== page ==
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City of Kingston to enforce daytime camping ban

Last Updated on March 17, 2024 by Owen Fullerton, Local Journalism Initiative Reporter

Starting April 2, the City of Kingston will be enforcing its Parks Use Bylaw (2009-76), meaning that tents and temporary shelters in parks must be disassembled before sunrise everyday and be erected no sooner than sundown.

In a release, the city says the work begins today in a “respectful, safe, and empathetic manner”, with bylaw officers handing out notices to those currently residing in the Belle Park encampment.

Commissioner, Infrastructure, Transportation and Emergency Services with the City of Kingston Brad Joyce acknowledged in the release that enforcement will cause strain on those living in tents or other structures in parks throughout the city.

“We acknowledge enforcement of the Parks Use By-Law is difficult for people who are currently sheltering in City parks,” said Joyce.

“The City and its agency partners are committed to applying the by-law and doing so in a manner that maintains the dignity of people who are affected by this change.”

In late 2023, the Superior Court of Justice denied a request for an injunction from the city of Kingston, with a judge ruling that preventing camping overnight would have violated the rights of the campers.

That ruling did not specifically rule a daytime ban as unconstitutional, however, and the city is planning to kick out encampment residents when the sun is up.*

*Editor’s Note: The City of Kingston asked to clarify that while camping is not being permitted during the day, people in the encampments are allowed to remain in the parks.

Legal representation for the campers could not be reached in time for publication, but John Done of the Kingston Community Legal Clinic previously wrote an open letter to the Mayor and City Council suggesting that a second injunction should be sought to carry out a daytime ban.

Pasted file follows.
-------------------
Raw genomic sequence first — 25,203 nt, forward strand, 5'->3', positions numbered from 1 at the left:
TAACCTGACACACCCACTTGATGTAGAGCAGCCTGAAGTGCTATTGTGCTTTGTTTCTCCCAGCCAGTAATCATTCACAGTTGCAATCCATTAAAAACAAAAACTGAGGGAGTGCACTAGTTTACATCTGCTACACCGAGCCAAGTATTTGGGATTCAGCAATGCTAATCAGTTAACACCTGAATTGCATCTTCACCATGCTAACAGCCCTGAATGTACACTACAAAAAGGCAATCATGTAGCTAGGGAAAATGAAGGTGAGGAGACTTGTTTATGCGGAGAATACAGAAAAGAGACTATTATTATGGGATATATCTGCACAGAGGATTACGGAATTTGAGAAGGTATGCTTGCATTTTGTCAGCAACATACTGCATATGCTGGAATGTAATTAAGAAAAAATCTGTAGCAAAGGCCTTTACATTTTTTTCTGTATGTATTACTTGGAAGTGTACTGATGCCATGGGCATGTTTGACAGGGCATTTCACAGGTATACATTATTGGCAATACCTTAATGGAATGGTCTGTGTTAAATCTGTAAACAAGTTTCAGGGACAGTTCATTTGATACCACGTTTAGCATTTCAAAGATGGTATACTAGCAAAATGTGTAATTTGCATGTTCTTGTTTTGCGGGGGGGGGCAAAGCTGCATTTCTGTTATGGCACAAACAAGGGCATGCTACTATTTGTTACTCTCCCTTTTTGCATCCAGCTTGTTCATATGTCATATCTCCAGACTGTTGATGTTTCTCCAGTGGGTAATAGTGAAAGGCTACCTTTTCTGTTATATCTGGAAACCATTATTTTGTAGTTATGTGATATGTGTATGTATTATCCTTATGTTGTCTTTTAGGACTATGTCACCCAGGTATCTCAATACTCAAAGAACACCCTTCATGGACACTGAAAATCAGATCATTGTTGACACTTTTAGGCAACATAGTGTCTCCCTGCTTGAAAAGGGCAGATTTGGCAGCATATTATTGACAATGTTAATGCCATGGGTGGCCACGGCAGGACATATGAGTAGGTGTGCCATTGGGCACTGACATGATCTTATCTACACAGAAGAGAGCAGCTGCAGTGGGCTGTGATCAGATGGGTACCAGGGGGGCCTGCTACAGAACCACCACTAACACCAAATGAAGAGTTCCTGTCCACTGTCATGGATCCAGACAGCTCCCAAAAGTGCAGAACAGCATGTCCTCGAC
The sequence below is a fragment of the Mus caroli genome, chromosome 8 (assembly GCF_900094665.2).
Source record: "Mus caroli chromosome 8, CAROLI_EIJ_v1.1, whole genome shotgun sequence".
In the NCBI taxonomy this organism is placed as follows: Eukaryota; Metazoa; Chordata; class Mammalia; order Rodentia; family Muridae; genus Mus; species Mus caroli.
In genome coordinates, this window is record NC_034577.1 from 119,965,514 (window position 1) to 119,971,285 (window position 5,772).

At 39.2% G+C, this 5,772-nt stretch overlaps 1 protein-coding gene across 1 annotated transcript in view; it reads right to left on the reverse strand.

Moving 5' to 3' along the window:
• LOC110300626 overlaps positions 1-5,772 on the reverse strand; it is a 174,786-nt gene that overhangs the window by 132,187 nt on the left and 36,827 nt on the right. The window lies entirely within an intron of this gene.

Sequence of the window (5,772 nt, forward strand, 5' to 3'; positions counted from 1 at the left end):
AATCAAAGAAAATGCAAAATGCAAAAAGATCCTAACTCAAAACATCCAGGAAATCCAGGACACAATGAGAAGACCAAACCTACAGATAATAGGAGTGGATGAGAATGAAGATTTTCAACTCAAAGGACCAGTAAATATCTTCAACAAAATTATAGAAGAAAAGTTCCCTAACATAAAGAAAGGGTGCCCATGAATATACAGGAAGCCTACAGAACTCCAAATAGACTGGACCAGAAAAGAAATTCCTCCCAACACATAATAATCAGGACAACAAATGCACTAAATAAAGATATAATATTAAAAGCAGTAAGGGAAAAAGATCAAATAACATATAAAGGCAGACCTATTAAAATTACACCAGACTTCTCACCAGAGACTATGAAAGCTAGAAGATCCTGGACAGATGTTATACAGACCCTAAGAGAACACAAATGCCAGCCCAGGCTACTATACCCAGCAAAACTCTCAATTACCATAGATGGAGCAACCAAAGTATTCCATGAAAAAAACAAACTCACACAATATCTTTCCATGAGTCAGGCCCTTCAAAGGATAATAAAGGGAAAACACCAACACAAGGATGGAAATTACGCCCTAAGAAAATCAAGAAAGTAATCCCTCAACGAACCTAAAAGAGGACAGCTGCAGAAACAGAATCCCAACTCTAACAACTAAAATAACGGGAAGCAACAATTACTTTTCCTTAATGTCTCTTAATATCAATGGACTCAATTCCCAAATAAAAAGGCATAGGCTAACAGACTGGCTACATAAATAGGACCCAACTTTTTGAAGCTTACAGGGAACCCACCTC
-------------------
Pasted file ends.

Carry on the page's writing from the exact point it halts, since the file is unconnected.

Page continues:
In a statement from the Katarokwi Union of Tenants, the organization called the move a war on the poor.

“The fact remains that the City of Kingston cannot provide adequate housing and services for encampment residents and would rather spend millions of dollars fighting them and gifting city-owned land to for-profit developers instead of investing those millions into the long-term wellbeing of Kingston’s homeless and working-class poor,” the statement read.

“The cost to taxpayers of terrorizing our homeless neighbours is truly astonishing, especially given the fact that this money could be spent to house them.”

The city says people who are staying in parks are being offered support services, indoor spaces in which to shelter, transportation and storage options for their belongings.

Owen Fullerton, Local Journalism Initiative Reporter
Owen Fullerton, Local Journalism Initiative Reporterhttp://ygknews.ca
Born and raised in Whitby, Ontario, Owen has been living in Kingston for about three years after starting the band Willy Nilly. Prior to that he worked at CKLB radio in Yellowknife and completed studies in Niagara College's Broadcasting program.

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